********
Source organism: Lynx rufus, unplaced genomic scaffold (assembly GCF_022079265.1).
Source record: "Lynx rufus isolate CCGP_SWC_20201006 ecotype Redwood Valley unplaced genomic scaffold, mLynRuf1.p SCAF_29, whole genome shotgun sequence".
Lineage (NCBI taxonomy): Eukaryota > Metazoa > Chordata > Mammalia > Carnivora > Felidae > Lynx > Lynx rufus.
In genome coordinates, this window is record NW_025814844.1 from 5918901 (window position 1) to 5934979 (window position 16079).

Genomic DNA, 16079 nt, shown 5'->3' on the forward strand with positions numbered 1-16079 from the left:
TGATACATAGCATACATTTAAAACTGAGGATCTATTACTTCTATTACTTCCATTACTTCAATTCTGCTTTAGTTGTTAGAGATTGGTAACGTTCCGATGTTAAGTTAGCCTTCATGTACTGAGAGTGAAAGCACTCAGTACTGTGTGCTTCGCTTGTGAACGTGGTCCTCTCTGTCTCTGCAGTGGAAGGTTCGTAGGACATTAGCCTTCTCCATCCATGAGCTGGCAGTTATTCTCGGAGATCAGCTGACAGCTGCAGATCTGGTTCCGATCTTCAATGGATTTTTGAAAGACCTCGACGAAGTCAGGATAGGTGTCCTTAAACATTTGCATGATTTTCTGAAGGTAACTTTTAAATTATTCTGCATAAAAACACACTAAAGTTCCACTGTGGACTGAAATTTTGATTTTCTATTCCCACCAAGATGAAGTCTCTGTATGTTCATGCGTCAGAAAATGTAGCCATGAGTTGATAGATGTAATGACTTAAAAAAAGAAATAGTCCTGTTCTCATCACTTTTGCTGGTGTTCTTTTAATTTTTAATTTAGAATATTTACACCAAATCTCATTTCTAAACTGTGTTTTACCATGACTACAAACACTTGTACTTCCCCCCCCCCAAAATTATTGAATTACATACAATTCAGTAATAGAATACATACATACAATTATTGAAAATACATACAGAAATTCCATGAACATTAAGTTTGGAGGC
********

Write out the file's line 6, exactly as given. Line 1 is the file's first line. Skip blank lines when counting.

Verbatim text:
TGATACATAGCATACATTTAAAACTGAGGATCTATTACTTCTATTACTTCCATTACTTCAATTCTGCTTTAGTTGTTAGAGATTGGTAACGTTCCGATGTTAAGTTAGCCTTCATGTACTGAGAGTGAAAGCACTCAGTACTGTGTGCTTCGCTTGTGAACGTGGTCCTCTCTGTCTCTGCAGTGGAAGGTTCGTAGGACATTAGCCTTCTCCATCCATGAGCTGGCAGTTATTCTCGGAGATCAGCTGACAGCTGCAGATCTGGTTCCGATCTTCAATGGATTTTTGAAAGACCTCGACGAAGTCAGGATAGGTGTCCTTAAACATTTGCATGATTTTCTGAAGGTAACTTTTAAATTATTCTGCATAAAAACACACTAAAGTTCCACTGTGGACTGAAATTTTGATTTTCTATTCCCACCAAGATGAAGTCTCTGTATGTTCATGCGTCAGAAAATGTAGCCATGAGTTGATAGATGTAATGACTTAAAAAAAGAAATAGTCCTGTTCTCATCACTTTTGCTGGTGTTCTTTTAATTTTTAATTTAGAATATTTACACCAAATCTCATTTCTAAACTGTGTTTTACCATGACTACAAACACTTGTACTTCCCCCCCCCCAAAATTATTGAATTACATACAATTCAGTAATAGAATACATACATACAATTATTGAAAATACATACAGAAATTCCATGAACATTAAGTTTGGAGGC